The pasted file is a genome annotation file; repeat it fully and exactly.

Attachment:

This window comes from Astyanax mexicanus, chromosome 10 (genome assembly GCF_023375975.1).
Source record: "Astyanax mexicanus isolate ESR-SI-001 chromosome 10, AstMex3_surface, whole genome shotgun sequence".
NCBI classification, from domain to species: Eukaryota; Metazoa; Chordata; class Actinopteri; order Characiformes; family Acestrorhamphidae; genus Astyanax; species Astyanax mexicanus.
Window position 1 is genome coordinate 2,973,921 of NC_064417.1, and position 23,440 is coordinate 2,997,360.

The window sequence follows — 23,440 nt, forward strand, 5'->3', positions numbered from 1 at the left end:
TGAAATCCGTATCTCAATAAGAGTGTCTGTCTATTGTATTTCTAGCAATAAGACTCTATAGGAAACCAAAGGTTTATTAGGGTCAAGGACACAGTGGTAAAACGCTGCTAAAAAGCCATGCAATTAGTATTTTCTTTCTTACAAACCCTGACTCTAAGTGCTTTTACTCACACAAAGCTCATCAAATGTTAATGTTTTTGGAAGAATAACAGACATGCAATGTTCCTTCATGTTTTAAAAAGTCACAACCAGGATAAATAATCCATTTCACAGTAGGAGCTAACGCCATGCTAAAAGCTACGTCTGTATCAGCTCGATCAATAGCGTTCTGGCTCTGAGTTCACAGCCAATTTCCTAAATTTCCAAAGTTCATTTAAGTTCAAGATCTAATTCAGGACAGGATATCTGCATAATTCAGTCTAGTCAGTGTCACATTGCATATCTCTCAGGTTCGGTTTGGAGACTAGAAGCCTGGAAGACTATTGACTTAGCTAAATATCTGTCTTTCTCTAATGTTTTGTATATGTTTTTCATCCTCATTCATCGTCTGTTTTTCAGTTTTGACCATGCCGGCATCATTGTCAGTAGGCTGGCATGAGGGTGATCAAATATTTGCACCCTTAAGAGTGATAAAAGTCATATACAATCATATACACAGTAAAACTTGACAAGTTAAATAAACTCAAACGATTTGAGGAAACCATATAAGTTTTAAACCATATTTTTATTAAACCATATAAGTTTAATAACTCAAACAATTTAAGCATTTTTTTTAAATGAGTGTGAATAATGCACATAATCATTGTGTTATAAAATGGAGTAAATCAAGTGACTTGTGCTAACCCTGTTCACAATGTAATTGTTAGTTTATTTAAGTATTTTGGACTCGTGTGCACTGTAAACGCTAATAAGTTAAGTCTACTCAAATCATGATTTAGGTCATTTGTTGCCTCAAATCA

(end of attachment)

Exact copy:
This window comes from Astyanax mexicanus, chromosome 10 (genome assembly GCF_023375975.1).
Source record: "Astyanax mexicanus isolate ESR-SI-001 chromosome 10, AstMex3_surface, whole genome shotgun sequence".
NCBI classification, from domain to species: Eukaryota; Metazoa; Chordata; class Actinopteri; order Characiformes; family Acestrorhamphidae; genus Astyanax; species Astyanax mexicanus.
Window position 1 is genome coordinate 2,973,921 of NC_064417.1, and position 23,440 is coordinate 2,997,360.

The window sequence follows — 23,440 nt, forward strand, 5'->3', positions numbered from 1 at the left end:
TGAAATCCGTATCTCAATAAGAGTGTCTGTCTATTGTATTTCTAGCAATAAGACTCTATAGGAAACCAAAGGTTTATTAGGGTCAAGGACACAGTGGTAAAACGCTGCTAAAAAGCCATGCAATTAGTATTTTCTTTCTTACAAACCCTGACTCTAAGTGCTTTTACTCACACAAAGCTCATCAAATGTTAATGTTTTTGGAAGAATAACAGACATGCAATGTTCCTTCATGTTTTAAAAAGTCACAACCAGGATAAATAATCCATTTCACAGTAGGAGCTAACGCCATGCTAAAAGCTACGTCTGTATCAGCTCGATCAATAGCGTTCTGGCTCTGAGTTCACAGCCAATTTCCTAAATTTCCAAAGTTCATTTAAGTTCAAGATCTAATTCAGGACAGGATATCTGCATAATTCAGTCTAGTCAGTGTCACATTGCATATCTCTCAGGTTCGGTTTGGAGACTAGAAGCCTGGAAGACTATTGACTTAGCTAAATATCTGTCTTTCTCTAATGTTTTGTATATGTTTTTCATCCTCATTCATCGTCTGTTTTTCAGTTTTGACCATGCCGGCATCATTGTCAGTAGGCTGGCATGAGGGTGATCAAATATTTGCACCCTTAAGAGTGATAAAAGTCATATACAATCATATACACAGTAAAACTTGACAAGTTAAATAAACTCAAACGATTTGAGGAAACCATATAAGTTTTAAACCATATTTTTATTAAACCATATAAGTTTAATAACTCAAACAATTTAAGCATTTTTTTTAAATGAGTGTGAATAATGCACATAATCATTGTGTTATAAAATGGAGTAAATCAAGTGACTTGTGCTAACCCTGTTCACAATGTAATTGTTAGTTTATTTAAGTATTTTGGACTCGTGTGCACTGTAAACGCTAATAAGTTAAGTCTACTCAAATCATGATTTAGGTCATTTGTTGCCTCAAATCA